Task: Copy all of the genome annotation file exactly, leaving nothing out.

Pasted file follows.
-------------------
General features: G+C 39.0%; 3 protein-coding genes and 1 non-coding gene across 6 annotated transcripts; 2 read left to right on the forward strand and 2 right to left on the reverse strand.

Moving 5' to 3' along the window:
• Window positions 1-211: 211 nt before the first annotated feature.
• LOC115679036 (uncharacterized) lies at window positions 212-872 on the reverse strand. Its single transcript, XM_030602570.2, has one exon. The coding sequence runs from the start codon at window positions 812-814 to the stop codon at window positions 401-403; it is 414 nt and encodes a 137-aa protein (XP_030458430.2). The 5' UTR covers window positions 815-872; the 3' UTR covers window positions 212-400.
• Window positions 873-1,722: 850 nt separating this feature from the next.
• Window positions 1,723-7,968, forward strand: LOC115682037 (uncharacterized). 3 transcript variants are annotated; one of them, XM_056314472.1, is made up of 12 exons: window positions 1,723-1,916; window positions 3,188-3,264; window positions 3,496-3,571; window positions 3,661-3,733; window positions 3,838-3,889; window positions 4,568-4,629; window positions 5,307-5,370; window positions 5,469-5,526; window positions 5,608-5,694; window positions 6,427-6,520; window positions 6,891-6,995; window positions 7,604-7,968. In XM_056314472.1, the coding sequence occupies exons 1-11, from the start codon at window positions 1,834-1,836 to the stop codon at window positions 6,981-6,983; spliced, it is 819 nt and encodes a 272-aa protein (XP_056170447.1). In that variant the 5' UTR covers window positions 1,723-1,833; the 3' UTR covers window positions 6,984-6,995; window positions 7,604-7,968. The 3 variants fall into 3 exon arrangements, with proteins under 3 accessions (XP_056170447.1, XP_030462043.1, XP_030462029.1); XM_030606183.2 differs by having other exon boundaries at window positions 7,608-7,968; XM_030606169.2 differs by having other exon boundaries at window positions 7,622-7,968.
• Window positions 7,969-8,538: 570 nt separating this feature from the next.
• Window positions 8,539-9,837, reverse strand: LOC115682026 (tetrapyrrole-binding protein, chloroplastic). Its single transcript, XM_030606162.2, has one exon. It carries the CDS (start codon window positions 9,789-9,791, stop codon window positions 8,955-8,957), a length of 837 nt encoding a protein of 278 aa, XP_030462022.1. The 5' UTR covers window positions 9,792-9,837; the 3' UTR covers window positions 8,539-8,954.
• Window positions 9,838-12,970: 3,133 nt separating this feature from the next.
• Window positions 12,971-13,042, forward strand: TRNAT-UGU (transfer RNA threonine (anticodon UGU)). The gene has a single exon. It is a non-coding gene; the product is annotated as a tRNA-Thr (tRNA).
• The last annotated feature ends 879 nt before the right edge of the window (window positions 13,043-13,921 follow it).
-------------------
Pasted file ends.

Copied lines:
General features: G+C 39.0%; 3 protein-coding genes and 1 non-coding gene across 6 annotated transcripts; 2 read left to right on the forward strand and 2 right to left on the reverse strand.

Moving 5' to 3' along the window:
• Window positions 1-211: 211 nt before the first annotated feature.
• LOC115679036 (uncharacterized) lies at window positions 212-872 on the reverse strand. Its single transcript, XM_030602570.2, has one exon. The coding sequence runs from the start codon at window positions 812-814 to the stop codon at window positions 401-403; it is 414 nt and encodes a 137-aa protein (XP_030458430.2). The 5' UTR covers window positions 815-872; the 3' UTR covers window positions 212-400.
• Window positions 873-1,722: 850 nt separating this feature from the next.
• Window positions 1,723-7,968, forward strand: LOC115682037 (uncharacterized). 3 transcript variants are annotated; one of them, XM_056314472.1, is made up of 12 exons: window positions 1,723-1,916; window positions 3,188-3,264; window positions 3,496-3,571; window positions 3,661-3,733; window positions 3,838-3,889; window positions 4,568-4,629; window positions 5,307-5,370; window positions 5,469-5,526; window positions 5,608-5,694; window positions 6,427-6,520; window positions 6,891-6,995; window positions 7,604-7,968. In XM_056314472.1, the coding sequence occupies exons 1-11, from the start codon at window positions 1,834-1,836 to the stop codon at window positions 6,981-6,983; spliced, it is 819 nt and encodes a 272-aa protein (XP_056170447.1). In that variant the 5' UTR covers window positions 1,723-1,833; the 3' UTR covers window positions 6,984-6,995; window positions 7,604-7,968. The 3 variants fall into 3 exon arrangements, with proteins under 3 accessions (XP_056170447.1, XP_030462043.1, XP_030462029.1); XM_030606183.2 differs by having other exon boundaries at window positions 7,608-7,968; XM_030606169.2 differs by having other exon boundaries at window positions 7,622-7,968.
• Window positions 7,969-8,538: 570 nt separating this feature from the next.
• Window positions 8,539-9,837, reverse strand: LOC115682026 (tetrapyrrole-binding protein, chloroplastic). Its single transcript, XM_030606162.2, has one exon. It carries the CDS (start codon window positions 9,789-9,791, stop codon window positions 8,955-8,957), a length of 837 nt encoding a protein of 278 aa, XP_030462022.1. The 5' UTR covers window positions 9,792-9,837; the 3' UTR covers window positions 8,539-8,954.
• Window positions 9,838-12,970: 3,133 nt separating this feature from the next.
• Window positions 12,971-13,042, forward strand: TRNAT-UGU (transfer RNA threonine (anticodon UGU)). The gene has a single exon. It is a non-coding gene; the product is annotated as a tRNA-Thr (tRNA).
• The last annotated feature ends 879 nt before the right edge of the window (window positions 13,043-13,921 follow it).